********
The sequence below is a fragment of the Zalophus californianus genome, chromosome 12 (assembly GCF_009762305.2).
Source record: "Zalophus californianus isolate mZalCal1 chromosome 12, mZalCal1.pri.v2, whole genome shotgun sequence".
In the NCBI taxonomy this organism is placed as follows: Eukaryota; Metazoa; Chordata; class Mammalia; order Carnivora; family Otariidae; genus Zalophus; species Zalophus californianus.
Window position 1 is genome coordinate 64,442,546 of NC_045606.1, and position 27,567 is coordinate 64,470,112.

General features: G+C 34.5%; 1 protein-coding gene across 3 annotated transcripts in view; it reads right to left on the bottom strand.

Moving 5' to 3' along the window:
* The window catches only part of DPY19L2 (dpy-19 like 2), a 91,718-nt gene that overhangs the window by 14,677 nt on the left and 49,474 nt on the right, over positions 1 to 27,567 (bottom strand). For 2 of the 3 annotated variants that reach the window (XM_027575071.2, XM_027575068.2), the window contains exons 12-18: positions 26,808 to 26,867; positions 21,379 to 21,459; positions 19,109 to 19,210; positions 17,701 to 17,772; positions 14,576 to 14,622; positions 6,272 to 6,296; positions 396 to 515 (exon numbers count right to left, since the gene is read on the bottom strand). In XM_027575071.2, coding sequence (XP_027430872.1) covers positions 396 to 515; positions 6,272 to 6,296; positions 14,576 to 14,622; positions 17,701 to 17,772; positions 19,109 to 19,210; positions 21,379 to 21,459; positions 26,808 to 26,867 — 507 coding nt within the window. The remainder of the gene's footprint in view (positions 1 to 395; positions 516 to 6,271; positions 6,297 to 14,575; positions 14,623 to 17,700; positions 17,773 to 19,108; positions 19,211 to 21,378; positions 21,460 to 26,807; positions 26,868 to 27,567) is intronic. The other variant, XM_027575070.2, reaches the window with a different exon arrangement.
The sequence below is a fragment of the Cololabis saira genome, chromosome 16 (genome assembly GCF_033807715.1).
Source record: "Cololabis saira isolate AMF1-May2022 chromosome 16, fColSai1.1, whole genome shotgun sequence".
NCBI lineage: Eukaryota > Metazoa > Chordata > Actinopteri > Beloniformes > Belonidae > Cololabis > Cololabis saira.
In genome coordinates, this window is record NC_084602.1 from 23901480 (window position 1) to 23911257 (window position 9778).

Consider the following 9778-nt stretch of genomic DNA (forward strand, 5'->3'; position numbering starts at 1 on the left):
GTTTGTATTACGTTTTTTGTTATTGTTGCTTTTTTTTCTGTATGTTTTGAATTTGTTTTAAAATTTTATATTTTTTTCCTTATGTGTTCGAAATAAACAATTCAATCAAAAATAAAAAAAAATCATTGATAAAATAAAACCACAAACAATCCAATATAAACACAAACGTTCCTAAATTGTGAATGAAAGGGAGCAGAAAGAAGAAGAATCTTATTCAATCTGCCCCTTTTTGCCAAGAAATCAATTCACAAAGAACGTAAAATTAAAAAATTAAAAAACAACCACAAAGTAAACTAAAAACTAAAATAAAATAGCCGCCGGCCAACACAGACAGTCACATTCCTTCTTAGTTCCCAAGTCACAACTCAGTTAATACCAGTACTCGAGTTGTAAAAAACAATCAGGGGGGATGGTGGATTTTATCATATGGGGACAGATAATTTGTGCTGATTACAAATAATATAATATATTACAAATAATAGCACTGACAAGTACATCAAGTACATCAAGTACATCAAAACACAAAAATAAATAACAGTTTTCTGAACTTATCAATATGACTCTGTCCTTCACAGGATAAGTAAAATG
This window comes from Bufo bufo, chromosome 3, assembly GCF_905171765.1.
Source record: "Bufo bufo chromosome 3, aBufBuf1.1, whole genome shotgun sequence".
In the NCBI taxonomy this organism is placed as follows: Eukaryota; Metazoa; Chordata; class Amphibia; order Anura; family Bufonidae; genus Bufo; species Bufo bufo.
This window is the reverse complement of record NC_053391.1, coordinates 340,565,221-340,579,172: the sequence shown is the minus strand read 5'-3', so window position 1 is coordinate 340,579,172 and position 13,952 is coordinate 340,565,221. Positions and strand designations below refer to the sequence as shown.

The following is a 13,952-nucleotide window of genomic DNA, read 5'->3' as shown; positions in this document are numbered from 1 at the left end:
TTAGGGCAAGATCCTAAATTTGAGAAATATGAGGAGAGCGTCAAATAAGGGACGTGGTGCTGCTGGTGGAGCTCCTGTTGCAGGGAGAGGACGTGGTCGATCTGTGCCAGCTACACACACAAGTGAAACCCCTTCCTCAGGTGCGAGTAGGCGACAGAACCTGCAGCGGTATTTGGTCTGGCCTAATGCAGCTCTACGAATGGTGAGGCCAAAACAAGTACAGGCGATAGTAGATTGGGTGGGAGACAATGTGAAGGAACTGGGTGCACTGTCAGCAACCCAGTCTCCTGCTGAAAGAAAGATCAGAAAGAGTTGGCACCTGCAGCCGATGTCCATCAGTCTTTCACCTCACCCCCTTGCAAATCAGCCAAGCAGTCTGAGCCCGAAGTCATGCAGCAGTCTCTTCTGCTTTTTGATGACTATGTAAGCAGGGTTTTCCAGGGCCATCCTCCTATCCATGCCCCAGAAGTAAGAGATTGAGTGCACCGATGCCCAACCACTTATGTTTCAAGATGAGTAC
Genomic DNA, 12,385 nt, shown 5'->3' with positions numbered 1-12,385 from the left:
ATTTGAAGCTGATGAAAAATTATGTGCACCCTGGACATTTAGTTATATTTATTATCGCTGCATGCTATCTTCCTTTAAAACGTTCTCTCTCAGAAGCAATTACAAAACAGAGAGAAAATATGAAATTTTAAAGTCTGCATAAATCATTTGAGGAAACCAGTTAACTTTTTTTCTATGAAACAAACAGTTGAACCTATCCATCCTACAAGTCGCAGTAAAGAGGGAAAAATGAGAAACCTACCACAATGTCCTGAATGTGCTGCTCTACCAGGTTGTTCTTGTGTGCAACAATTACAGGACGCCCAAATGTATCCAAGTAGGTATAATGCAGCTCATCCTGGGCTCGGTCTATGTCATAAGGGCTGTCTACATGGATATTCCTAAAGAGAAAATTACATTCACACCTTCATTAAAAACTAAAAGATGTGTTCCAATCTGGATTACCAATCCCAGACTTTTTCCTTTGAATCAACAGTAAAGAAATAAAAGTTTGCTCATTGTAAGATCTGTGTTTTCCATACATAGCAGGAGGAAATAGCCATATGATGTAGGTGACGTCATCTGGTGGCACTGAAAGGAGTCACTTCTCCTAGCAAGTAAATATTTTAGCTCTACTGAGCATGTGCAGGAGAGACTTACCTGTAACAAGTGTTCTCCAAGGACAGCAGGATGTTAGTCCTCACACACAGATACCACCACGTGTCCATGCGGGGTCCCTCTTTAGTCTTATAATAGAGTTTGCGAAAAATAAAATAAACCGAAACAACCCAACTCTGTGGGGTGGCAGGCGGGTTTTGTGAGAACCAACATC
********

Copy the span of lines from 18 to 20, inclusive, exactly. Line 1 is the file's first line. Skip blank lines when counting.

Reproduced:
The following is a 13,952-nucleotide window of genomic DNA, read 5'->3' as shown; positions in this document are numbered from 1 at the left end:
TTAGGGCAAGATCCTAAATTTGAGAAATATGAGGAGAGCGTCAAATAAGGGACGTGGTGCTGCTGGTGGAGCTCCTGTTGCAGGGAGAGGACGTGGTCGATCTGTGCCAGCTACACACACAAGTGAAACCCCTTCCTCAGGTGCGAGTAGGCGACAGAACCTGCAGCGGTATTTGGTCTGGCCTAATGCAGCTCTACGAATGGTGAGGCCAAAACAAGTACAGGCGATAGTAGATTGGGTGGGAGACAATGTGAAGGAACTGGGTGCACTGTCAGCAACCCAGTCTCCTGCTGAAAGAAAGATCAGAAAGAGTTGGCACCTGCAGCCGATGTCCATCAGTCTTTCACCTCACCCCCTTGCAAATCAGCCAAGCAGTCTGAGCCCGAAGTCATGCAGCAGTCTCTTCTGCTTTTTGATGACTATGTAAGCAGGGTTTTCCAGGGCCATCCTCCTATCCATGCCCCAGAAGTAAGAGATTGAGTGCACCGATGCCCAACCACTTATGTTTCAAGATGAGTAC
Genomic DNA, 12,385 nt, shown 5'->3' with positions numbered 1-12,385 from the left: